Once you have access, you need to bring order to this unstructured source. There are multiple tools in natural language processing that can help you extract meaning from unstructured text data.
The simplest method for parsing posts, tweets, or other social media messages is to break them down into individual words or phrases. This requires tokenization, which is essentially determining how to break the content down into smaller pieces. Whitespace and punctuation are common tokens used to break content into sentences and words. Non Latin-based languages require more complex rules for tokenization. The result of the tokenization process is referred to as a bag of words.
Beyond simply breaking the content into words, another important step is to strip out stop words, words that are so common that they won't provide any context or meaning for that specific message. Some stop words are common across all the content in a language; others are specific to a domain of knowledge.
As words have multiple forms, it is often important to group these different forms together. During the parse step, the processes of stemming and/or lemmatization convert words into their basic root so that similar words can be grouped together.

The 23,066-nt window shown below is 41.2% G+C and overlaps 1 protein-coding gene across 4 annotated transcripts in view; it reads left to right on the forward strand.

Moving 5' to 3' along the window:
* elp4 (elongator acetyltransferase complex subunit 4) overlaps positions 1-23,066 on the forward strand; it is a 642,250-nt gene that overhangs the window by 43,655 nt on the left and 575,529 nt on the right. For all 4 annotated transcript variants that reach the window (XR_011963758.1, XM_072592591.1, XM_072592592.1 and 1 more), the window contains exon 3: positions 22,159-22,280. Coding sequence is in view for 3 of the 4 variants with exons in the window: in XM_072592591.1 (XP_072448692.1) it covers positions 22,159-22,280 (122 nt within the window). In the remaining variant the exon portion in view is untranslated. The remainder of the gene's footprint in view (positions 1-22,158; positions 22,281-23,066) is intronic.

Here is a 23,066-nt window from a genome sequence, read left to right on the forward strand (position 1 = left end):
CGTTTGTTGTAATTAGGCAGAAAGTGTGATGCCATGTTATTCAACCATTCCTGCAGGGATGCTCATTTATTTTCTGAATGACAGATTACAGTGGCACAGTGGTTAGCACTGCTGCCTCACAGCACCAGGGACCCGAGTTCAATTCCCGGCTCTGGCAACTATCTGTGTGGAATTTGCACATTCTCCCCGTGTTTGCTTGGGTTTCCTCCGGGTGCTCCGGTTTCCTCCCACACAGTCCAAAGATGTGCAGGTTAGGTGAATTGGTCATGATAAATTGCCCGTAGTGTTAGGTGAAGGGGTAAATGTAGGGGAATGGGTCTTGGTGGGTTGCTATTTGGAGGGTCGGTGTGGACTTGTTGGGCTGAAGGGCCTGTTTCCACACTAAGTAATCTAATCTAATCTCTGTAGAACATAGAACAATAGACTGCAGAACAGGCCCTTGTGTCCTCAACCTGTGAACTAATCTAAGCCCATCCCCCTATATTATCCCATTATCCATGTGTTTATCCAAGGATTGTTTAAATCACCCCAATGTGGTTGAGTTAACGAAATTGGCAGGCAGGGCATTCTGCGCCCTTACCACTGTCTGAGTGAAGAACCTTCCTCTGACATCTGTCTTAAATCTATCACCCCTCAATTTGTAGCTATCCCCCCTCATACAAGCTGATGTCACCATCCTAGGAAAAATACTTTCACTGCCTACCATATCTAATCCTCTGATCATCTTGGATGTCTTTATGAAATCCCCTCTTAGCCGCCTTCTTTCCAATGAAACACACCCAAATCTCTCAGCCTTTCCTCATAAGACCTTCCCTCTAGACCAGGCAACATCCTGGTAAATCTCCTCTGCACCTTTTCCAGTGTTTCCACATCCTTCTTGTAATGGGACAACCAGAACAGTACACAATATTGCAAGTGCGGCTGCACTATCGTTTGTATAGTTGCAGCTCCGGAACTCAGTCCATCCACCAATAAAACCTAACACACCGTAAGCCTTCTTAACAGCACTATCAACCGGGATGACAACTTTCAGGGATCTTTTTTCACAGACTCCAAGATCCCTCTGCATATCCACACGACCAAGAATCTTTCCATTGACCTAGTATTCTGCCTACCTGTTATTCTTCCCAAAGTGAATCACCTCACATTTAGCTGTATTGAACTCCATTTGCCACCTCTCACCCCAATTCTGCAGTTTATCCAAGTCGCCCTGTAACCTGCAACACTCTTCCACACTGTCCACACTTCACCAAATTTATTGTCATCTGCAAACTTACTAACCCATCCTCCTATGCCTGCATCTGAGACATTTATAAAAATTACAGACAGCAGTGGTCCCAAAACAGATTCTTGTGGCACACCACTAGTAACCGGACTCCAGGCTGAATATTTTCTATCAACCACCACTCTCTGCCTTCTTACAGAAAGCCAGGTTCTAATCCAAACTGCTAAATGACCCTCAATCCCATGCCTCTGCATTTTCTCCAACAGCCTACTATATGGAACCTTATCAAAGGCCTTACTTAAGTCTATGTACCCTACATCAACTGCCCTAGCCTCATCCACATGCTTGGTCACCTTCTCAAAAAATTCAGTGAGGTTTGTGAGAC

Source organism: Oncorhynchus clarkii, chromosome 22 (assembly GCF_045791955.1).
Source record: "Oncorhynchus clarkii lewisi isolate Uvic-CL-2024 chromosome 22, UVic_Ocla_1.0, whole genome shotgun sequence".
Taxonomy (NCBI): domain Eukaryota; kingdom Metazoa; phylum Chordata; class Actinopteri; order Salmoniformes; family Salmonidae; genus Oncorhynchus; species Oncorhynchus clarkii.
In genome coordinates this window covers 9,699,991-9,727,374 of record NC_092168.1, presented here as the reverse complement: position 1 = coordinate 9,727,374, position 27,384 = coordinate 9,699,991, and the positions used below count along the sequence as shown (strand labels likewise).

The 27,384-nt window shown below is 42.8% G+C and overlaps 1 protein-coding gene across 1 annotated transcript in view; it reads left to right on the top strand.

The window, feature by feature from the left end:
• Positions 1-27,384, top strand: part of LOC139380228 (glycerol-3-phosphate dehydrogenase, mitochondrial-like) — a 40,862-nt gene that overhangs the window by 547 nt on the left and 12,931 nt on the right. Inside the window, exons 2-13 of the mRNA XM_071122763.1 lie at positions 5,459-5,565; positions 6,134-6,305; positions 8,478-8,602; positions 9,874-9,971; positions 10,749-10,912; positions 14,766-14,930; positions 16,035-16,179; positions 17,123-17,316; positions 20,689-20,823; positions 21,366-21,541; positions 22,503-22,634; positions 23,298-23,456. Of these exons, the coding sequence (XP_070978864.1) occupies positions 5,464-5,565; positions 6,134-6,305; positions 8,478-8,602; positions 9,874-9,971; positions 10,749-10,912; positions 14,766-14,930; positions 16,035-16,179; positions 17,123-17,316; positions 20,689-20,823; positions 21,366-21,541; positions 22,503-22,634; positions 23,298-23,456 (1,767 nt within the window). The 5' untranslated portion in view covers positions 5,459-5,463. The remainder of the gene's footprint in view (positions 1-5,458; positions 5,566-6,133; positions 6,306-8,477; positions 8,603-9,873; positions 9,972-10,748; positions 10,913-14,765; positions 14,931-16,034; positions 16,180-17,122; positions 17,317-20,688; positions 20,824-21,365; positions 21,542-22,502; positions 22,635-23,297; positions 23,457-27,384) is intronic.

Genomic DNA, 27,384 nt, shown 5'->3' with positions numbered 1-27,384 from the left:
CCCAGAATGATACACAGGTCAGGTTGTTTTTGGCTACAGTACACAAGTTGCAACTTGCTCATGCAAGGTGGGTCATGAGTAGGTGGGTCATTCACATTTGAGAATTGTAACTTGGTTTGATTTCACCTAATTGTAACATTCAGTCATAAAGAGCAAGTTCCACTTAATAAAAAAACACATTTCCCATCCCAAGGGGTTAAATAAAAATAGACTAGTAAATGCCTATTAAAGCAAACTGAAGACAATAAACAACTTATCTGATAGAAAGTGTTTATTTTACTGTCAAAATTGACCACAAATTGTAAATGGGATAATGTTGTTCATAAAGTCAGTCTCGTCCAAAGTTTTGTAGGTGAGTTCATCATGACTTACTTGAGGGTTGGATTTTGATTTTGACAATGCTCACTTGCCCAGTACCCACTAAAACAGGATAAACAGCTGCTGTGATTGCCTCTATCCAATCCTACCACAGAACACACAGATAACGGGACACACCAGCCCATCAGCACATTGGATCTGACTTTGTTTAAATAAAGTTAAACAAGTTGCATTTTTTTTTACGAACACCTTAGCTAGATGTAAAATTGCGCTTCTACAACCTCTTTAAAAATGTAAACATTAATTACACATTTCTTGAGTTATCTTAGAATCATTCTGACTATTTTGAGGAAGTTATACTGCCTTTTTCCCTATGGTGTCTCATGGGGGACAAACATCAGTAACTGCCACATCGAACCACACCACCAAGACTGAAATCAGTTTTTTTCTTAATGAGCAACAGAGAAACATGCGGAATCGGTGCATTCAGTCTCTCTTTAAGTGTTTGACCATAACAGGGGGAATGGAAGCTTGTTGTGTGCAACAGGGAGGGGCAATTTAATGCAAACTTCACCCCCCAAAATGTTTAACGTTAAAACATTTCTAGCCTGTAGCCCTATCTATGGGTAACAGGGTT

Beyond manipulating the words in the message, other information can be ascertained from the message. One example is topic identification. Identifying a topic is more complex than merely searching for keywords; it requires inference from the words and phrases in the message.
The primary method for topic identification is to use a supervised learning model. This creates a model from a set of data that has been previously tagged and clustered into topics. When the model receives a new message, it can use the patterns learned from the previous data to assign the message to a topic.
To be successful with social listening, you must determine the optimal place for the machine to end and the human to begin. Reaction to social listening can include alerts when certain topics or keywords are identified -- a human then takes that alert and acts on it. This still requires personnel to take the action, but you have automated the harder task of determining what content needs a response.
Some companies move to the next step by implementing programmatic responses to be pushed back out through the social media channel after parsing is complete and the necessary action is identified. This can provide a bridge so that the customer receives instant feedback while a request is being completed (either by a human or by a downstream automated process). It can also function similar to voice response menus on a phone system directing a caller to the right person to address their inquiry.
A Final Word
As social media grows, the need for companies to interact with it grows. As more customers are using social media as a mechanism to communicate with companies, there is a greater need for social listening programs. Social listening is essentially a data integration and data mining issue. Implemented correctly, it provides a whole new way to interact with current and potential customers.
Troy Hiltbrand is the chief information officer at Amare Global where he is responsible for its enterprise systems, data architecture, and IT operations. You can reach the author via email.